I love Christmas mysteries, and I especially love the narrow sub-genre of the English country house murder mystery, which includes Hercule Poirot's Christmas and The Adventure of The Christmas Pudding by Agatha Christie, The Santa Klaus Murder by Mavis Doriel Hay, and Mystery in White by J. Jefferson Farjeon, as well as this one.
Originally titled Envious Casca, somewhere along the way the publisher realized that people really love mysteries set over the Christmas holidays, so the book was repackaged with a fantastic cover and republished for a new generation of readers.
I've enjoyed this one more with subsequent readings, in spite of the fact that I know whodunnit. This is definitely a book to take to any holiday gathering that involves members of your family that are difficult to deal with - Heyer's acid pen and her descriptions of the brutal verbal sparring between the members of the Herriard family make dealings with passive-agressive mothers-in-law and #MAGA-inspired uncles seem like child's play by comparison.
And hey, if you manage to get yourself home without murdering, being murdered, or witnessing a murder, it's all good!
Georgette Heyer: Behold, Here's Poison
(Narrator: Ulli Birvé)
The first Georgette Heyer mysteries I read were her Inspector Hemingway books, which in a way meant I was starting from the wrong end, as Hemingway progressed to the rank of inspector from having been the lead investigator's sergeant in the earlier Superintendent Hannasyde books. That doesn't impede my enjoyment of Hannasyde's cases in the least, however, now that I'm getting around to these, even though I found the first one (Death in the Stocks) seriously underwhelming. But Heyer redeems herself in a big way with Behold, Here's Poison: Though a fair share of her mysteries have a sizeable contingent of 1920s-30s stock-in-trade bright young things and generally "nice chaps" (which got on my nerves enough at one point to make me decide I'd had enough of Heyer), when she did set her mind to it, nobody, not even Agatha Christie, did maliciously bickering families like her. And the family taking center stage here must be one of the meanest she's ever come up with, only (just) surpassed by the Penhallows. I'm not overwhelmed with the story's romantic dénouement (there always is one in Heyer's books), and while I guessed the mystery's essential "who" and had a basic idea of the "why" at about the 3/4 - 4/5 mark (the actual "why" was a bit of a deus ex machina), by and large this has to count among my favorite Heyer mysteries so far ... though not quite reaching the level of my overall favorite, Envious Casca.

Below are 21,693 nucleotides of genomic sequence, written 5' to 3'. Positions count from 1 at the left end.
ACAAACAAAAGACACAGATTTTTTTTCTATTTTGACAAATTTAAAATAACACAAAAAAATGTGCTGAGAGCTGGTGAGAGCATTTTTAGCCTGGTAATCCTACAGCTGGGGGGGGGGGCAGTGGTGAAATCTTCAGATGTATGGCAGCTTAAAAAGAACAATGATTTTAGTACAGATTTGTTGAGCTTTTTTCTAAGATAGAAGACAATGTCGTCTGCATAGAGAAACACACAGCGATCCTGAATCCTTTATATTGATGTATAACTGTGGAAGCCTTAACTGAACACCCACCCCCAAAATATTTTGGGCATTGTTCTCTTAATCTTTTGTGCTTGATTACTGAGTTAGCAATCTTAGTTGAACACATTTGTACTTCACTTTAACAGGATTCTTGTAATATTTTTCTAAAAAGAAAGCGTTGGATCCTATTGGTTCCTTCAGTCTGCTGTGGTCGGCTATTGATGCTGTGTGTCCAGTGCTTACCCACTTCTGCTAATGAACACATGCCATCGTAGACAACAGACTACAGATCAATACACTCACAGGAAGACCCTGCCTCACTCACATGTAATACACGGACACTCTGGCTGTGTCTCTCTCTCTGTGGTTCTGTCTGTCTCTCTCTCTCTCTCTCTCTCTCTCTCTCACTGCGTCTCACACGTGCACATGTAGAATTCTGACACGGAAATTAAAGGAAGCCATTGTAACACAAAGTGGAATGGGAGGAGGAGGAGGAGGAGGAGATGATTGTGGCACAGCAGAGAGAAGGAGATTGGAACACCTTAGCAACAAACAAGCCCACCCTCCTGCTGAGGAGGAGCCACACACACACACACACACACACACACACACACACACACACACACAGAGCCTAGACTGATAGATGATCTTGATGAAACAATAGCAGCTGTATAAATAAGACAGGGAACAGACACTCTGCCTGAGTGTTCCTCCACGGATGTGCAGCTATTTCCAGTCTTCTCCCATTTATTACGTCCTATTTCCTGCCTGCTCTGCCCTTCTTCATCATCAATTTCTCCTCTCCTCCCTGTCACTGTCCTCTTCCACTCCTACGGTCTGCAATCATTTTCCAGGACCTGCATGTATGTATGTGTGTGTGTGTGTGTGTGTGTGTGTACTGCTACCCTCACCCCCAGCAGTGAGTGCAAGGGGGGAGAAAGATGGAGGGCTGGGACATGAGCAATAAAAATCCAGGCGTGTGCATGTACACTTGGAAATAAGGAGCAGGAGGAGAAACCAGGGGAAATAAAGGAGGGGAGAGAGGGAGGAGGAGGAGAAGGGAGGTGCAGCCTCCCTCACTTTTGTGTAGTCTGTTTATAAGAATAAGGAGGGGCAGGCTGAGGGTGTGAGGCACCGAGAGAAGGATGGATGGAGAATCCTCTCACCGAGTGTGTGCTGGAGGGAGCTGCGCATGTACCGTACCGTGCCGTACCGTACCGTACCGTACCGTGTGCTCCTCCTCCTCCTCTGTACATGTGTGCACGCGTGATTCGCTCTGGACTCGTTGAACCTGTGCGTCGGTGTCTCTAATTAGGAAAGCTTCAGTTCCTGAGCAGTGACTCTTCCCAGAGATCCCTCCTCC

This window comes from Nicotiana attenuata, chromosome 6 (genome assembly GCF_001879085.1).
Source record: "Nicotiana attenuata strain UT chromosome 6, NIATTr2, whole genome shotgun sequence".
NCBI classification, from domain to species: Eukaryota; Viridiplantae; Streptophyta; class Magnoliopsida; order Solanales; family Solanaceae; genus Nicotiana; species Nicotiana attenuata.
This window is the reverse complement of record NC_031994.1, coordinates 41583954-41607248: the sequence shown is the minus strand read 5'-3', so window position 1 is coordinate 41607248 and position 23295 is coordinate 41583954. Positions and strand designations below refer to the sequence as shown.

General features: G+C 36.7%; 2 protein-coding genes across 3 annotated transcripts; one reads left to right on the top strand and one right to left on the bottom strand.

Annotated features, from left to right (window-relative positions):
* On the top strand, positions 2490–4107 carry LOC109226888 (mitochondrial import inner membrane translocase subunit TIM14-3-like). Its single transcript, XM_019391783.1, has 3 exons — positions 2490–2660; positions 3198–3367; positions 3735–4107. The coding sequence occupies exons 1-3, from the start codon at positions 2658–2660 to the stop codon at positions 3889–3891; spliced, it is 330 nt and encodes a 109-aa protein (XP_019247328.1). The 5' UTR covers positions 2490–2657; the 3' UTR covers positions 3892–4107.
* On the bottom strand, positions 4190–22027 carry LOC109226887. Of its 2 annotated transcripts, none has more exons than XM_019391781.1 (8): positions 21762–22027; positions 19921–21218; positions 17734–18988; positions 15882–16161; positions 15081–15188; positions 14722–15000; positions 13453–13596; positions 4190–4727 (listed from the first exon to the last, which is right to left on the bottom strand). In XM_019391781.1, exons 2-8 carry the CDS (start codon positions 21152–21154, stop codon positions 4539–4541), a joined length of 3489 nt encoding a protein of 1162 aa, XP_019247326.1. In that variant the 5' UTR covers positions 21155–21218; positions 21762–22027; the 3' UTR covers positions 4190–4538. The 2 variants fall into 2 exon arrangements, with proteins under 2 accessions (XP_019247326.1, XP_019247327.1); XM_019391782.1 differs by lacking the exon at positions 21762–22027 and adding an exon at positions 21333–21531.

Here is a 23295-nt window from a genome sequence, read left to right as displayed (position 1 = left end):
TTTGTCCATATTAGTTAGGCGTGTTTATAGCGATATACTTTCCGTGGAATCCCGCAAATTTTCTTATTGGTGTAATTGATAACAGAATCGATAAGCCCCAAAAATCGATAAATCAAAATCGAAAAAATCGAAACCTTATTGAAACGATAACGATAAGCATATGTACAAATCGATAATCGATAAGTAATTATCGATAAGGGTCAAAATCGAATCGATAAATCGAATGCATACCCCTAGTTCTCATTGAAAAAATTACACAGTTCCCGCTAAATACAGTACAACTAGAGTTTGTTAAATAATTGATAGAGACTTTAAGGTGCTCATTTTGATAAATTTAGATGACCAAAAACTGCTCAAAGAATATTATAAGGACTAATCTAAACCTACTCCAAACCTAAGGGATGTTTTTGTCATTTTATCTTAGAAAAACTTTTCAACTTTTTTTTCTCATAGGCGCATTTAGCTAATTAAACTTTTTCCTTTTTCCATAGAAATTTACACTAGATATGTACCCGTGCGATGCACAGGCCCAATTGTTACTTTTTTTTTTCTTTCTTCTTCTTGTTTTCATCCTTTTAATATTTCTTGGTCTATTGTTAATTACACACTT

Ulli Birvé isn't and won't ever become my favorite narrator, and she seriously got on my nerves here, too. Since all of the recent re-recordings of Heyer's mysteries are narrated by her, though, I've decided I won't hold her mannerisms against the author, and I've read enough print versions of Heyer books at this point to have a fairly good idea of what a given character would sound like in my head if I'd read instead of listened to the book in question.
Colin Dexter: The Riddle of the Third Mile
(Narrator: Samuel West)
For Veterans' / Armistice Day I'm claiming the very first book I revisited after the beginning of the 24 Festive Tasks game: Colin Dexter's The Riddle of the Third Mile had long been one of my favorite entries in the Inspector Morse series, but Samuel West's wonderful reading not only confirmed that status but actually moved it up yet another few notches. (Samuel West is fast becoming one of my favorite audiobook narrators anyway.) The fact that due to the progress of medical research a key element of the mystery would have been much easier to solve these days does not impede my enjoyment in the least ... changing social mores aside, half the Golden Age crime literature, including many of the great classics by Agatha Christie, Dorothy L. Sayers and even, on occasion, Arthur Conan Doyle would be deprived of substantial riddles if they were set today. -- The book qualifies for this particular "24 Festive Tasks" square, because some of the characters' and their siblings' encounter as British soldiers at the battle of El Alamein (1942) forms the prologue to the book and an important motive for their actions in the world of Oxford academia and Soho strip clubs, some 40 years later.